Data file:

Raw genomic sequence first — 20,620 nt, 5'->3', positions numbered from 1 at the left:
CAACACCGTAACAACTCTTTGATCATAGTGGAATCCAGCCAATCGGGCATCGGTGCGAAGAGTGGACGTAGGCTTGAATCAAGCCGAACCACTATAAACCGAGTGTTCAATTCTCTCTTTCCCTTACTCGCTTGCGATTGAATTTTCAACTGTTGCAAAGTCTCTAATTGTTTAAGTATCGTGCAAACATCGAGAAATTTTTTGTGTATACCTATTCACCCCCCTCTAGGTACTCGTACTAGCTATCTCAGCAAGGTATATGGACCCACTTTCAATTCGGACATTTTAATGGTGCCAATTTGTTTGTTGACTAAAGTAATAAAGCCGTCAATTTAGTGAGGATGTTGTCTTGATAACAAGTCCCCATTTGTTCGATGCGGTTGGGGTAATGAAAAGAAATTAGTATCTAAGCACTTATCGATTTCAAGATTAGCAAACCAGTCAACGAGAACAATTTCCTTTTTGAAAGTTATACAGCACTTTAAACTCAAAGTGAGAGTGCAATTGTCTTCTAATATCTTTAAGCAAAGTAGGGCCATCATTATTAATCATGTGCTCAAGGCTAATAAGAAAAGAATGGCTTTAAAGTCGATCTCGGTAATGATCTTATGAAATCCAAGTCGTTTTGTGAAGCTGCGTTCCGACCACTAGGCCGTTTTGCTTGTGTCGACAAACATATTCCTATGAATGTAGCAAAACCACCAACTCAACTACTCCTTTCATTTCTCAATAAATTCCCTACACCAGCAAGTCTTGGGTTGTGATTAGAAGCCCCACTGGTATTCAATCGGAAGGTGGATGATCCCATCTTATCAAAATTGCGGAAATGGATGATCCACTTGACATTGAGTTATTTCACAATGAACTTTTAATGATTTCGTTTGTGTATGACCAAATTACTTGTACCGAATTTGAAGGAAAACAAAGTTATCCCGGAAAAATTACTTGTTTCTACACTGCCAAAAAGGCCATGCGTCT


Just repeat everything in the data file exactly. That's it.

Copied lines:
Raw genomic sequence first — 20,620 nt, 5'->3', positions numbered from 1 at the left:
CAACACCGTAACAACTCTTTGATCATAGTGGAATCCAGCCAATCGGGCATCGGTGCGAAGAGTGGACGTAGGCTTGAATCAAGCCGAACCACTATAAACCGAGTGTTCAATTCTCTCTTTCCCTTACTCGCTTGCGATTGAATTTTCAACTGTTGCAAAGTCTCTAATTGTTTAAGTATCGTGCAAACATCGAGAAATTTTTTGTGTATACCTATTCACCCCCCTCTAGGTACTCGTACTAGCTATCTCAGCAAGGTATATGGACCCACTTTCAATTCGGACATTTTAATGGTGCCAATTTGTTTGTTGACTAAAGTAATAAAGCCGTCAATTTAGTGAGGATGTTGTCTTGATAACAAGTCCCCATTTGTTCGATGCGGTTGGGGTAATGAAAAGAAATTAGTATCTAAGCACTTATCGATTTCAAGATTAGCAAACCAGTCAACGAGAACAATTTCCTTTTTGAAAGTTATACAGCACTTTAAACTCAAAGTGAGAGTGCAATTGTCTTCTAATATCTTTAAGCAAAGTAGGGCCATCATTATTAATCATGTGCTCAAGGCTAATAAGAAAAGAATGGCTTTAAAGTCGATCTCGGTAATGATCTTATGAAATCCAAGTCGTTTTGTGAAGCTGCGTTCCGACCACTAGGCCGTTTTGCTTGTGTCGACAAACATATTCCTATGAATGTAGCAAAACCACCAACTCAACTACTCCTTTCATTTCTCAATAAATTCCCTACACCAGCAAGTCTTGGGTTGTGATTAGAAGCCCCACTGGTATTCAATCGGAAGGTGGATGATCCCATCTTATCAAAATTGCGGAAATGGATGATCCACTTGACATTGAGTTATTTCACAATGAACTTTTAATGATTTCGTTTGTGTATGACCAAATTACTTGTACCGAATTTGAAGGAAAACAAAGTTATCCCGGAAAAATTACTTGTTTCTACACTGCCAAAAAGGCCATGCGTCT